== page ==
A small home office with a couple whiteboards covered in items-o-interest, a wall with pictures and stuff from my time in the Air Force, family photos.  Earth and moon globes.  A corkboard packed with notes.  Shelves and floor space littered–I mean covered–with “research material.”  A small desk with my needed writerly machinations, and pictures of my adorable and charming wife (did I mention “adorable” and “charming”?).  An overstuffed filing cabinet.  WAY overstuffed.  I think it’s supposed to represent an analogy about me.  Or something.

5. Favorite books (especially for writers)

Your standard Elements of Grammar and Strunk and Whites, but where’s the fun in those?  I devour books on Weird Shit (can I say that on our six-second delay?), like UFOs, past and future lives, NASA and Secret Society conspiracies, most works by Stephen King.  The mega volumes of the Seth material.  THERE’S some funky reading, my friends….

6. Tell us 3 interesting/crazy things about you

You don’t have enough already?

1) When I was a kid, I actually wrote an entire story around the OUTSIDE of our house.  Don’t worry, it was in pencil.

2) I attended acting and modeling classes with the John Casablancas Agency; attended “go-sees” (auditions) in the late eighties.

3) I believe I’ve lived before.  Many times.  (Like you didn’t see THAT coming?)

7. Favorite quote

We create our own reality.  TMI yet?

8. Best and worst part of being a writer

World creation.  God complexes.  Mega-use of the imagination.

There’s a downside to any of the above?!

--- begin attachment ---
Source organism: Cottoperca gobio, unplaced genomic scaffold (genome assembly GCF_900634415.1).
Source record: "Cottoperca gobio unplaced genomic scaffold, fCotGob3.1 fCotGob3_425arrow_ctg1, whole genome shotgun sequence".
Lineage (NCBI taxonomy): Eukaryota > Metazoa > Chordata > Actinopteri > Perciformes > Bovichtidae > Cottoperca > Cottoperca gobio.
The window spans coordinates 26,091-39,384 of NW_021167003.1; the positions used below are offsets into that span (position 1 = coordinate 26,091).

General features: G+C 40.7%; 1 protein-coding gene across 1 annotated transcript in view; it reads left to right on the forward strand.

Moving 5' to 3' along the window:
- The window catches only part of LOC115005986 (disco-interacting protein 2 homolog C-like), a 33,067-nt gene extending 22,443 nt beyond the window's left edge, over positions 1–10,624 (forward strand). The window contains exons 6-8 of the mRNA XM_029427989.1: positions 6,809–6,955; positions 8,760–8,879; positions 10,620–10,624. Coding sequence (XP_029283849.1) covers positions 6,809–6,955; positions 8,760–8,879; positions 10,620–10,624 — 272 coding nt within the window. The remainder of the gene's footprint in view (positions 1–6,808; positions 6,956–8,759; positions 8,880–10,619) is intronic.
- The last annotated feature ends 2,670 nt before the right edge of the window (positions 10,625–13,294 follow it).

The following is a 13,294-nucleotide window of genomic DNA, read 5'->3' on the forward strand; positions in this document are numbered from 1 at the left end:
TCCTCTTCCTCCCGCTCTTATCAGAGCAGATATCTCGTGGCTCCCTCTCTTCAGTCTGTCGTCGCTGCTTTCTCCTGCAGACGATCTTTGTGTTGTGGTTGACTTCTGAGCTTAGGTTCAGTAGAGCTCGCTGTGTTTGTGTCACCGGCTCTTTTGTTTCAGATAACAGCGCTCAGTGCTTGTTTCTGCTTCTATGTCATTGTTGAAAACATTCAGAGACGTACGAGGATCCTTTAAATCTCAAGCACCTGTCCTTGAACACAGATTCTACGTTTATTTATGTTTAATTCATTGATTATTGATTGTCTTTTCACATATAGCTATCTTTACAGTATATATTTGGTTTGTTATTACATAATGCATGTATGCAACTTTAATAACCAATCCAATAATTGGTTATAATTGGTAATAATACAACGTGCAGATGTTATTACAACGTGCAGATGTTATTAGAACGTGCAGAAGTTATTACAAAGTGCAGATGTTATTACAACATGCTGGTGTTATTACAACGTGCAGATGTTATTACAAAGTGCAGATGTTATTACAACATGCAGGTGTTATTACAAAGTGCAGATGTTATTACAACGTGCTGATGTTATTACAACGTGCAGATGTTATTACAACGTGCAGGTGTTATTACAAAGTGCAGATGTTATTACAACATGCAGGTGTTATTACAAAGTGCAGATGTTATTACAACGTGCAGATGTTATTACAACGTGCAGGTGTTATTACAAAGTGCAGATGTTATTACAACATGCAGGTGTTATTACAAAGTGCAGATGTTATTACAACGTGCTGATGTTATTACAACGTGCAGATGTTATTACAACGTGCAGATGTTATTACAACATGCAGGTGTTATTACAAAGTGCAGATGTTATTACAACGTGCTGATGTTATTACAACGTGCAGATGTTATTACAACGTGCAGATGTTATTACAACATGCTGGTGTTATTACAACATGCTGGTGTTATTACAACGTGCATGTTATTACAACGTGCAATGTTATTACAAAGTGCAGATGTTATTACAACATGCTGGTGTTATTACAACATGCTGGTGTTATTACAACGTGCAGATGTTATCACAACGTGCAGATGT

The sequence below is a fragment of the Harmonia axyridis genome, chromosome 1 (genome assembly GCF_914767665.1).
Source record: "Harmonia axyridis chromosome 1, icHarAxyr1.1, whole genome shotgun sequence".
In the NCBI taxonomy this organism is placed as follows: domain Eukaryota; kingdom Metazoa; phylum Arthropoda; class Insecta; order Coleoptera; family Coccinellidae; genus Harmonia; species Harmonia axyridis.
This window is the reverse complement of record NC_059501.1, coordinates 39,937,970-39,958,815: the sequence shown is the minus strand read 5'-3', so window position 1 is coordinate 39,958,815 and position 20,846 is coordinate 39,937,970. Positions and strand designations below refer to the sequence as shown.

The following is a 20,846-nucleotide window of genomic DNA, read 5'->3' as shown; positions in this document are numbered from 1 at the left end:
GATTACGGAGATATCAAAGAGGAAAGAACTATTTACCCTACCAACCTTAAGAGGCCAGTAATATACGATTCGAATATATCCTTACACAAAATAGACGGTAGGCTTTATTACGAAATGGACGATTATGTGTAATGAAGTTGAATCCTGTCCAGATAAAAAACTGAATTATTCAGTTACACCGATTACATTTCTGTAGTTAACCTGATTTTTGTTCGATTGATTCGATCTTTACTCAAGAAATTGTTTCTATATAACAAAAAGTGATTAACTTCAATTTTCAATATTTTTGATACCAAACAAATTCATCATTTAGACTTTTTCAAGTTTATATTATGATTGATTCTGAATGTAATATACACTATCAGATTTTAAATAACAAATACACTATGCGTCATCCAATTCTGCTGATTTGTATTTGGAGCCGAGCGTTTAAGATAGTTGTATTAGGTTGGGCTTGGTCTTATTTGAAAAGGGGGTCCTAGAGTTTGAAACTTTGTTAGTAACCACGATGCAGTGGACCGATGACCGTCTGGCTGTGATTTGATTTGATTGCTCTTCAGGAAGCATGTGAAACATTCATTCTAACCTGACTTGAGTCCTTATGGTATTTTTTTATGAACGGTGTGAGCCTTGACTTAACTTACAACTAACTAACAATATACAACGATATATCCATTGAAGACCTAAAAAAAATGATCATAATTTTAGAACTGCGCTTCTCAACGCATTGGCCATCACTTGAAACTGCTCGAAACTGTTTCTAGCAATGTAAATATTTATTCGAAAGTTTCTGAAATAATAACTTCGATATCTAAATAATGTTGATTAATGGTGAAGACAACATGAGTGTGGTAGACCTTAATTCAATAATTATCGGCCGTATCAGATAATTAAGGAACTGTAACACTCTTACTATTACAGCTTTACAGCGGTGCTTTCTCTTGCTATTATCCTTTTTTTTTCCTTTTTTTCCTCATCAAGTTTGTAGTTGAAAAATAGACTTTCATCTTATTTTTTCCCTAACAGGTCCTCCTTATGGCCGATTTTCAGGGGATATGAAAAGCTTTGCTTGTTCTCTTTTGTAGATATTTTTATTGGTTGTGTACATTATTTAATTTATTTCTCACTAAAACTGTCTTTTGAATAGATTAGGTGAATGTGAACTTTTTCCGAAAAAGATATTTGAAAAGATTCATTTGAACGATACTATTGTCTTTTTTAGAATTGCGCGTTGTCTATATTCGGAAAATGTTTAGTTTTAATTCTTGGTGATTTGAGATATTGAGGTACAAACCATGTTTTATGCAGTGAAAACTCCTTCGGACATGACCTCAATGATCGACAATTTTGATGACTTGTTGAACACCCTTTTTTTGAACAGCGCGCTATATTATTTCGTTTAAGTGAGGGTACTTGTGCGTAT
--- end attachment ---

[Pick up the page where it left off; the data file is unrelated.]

9. Advice for other writers

What are you doing this for, huh?  Find your reason then pit-bull it to death.  There’s no crying in baseball, and there’s no room in writing for the half-possessed.

10. Tell us a story about your writing experience.

Someone once told me that Sleepwalkers helped them remember their dreams…GOOD dreams, for a change…where for a long time had been nothing and nastiness, because of relationship abuse.  There was more to the conversation that I wish I could recall, but, man, I was dumbfounded.  It really affected me.  If I never sold another book, THAT particular one was more than worth it.  It actually HELPED someone.  My fiction helped someone through a dark, brutal period in their life.  Good Lord, how do you top that?  I think about that a lot.

Where can people buy your book?

I have some links to short stories and such on my website (http://www.fpdorchak.com/LiteraryCredits.html), and every so often, I try to keep a semi-regular blog, also accessible from my website (http://www.fpdorchak.com/index.html). If you’re at all interested, stop on by and post a comment.  Take a crack at Sleepwalkers (http://www.fpdorchak.com/Sleepwalkers.html), available from at my website or Amazon.com (cheaper at AuthorHouse–see link on site).  It may not change your life, like my one readers, but it might.  And it just might get you to think a little differently about life in general.  Bret Wright read it twice (read his two reviews, at Amazon.com)–thanks, Bret!  And thank all of you for taking the time to read a little about me.

Frank

All Writing Helps All Writing

F. P. (Frank) Dorchak

SLEEPWALKERS (ISBN 0-75963-950-7)

http://www.youtube.com/watch?v=vupBGqeCx2k

http://www.fpdorchak.com

http://www.authorsden.com/visit/viewblog.asp?authorid=9240

10 QUESTIONS FOR…paranormal romance author Patti Shenberger

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Author #16: thelairdslady_w1289_6801pattishenberger

Patti Shenberger, contemporary paranormal romance author

Patti Shenberger lives in Michigan with her husband and critters.  Also the mother of two grown children, she longs for the day when they will proudly show her books to their friends.  And not just for reading aloud the sexy parts.  Currently, Patti serves as the President of the Greater Detroit Romance Writers of America and is an active member in the National organization and several other chapters.  When not writing, she can be found curled up with a good book, off cruising the high seas, or hanging out with family and friends.

1. Tell us about your latest book.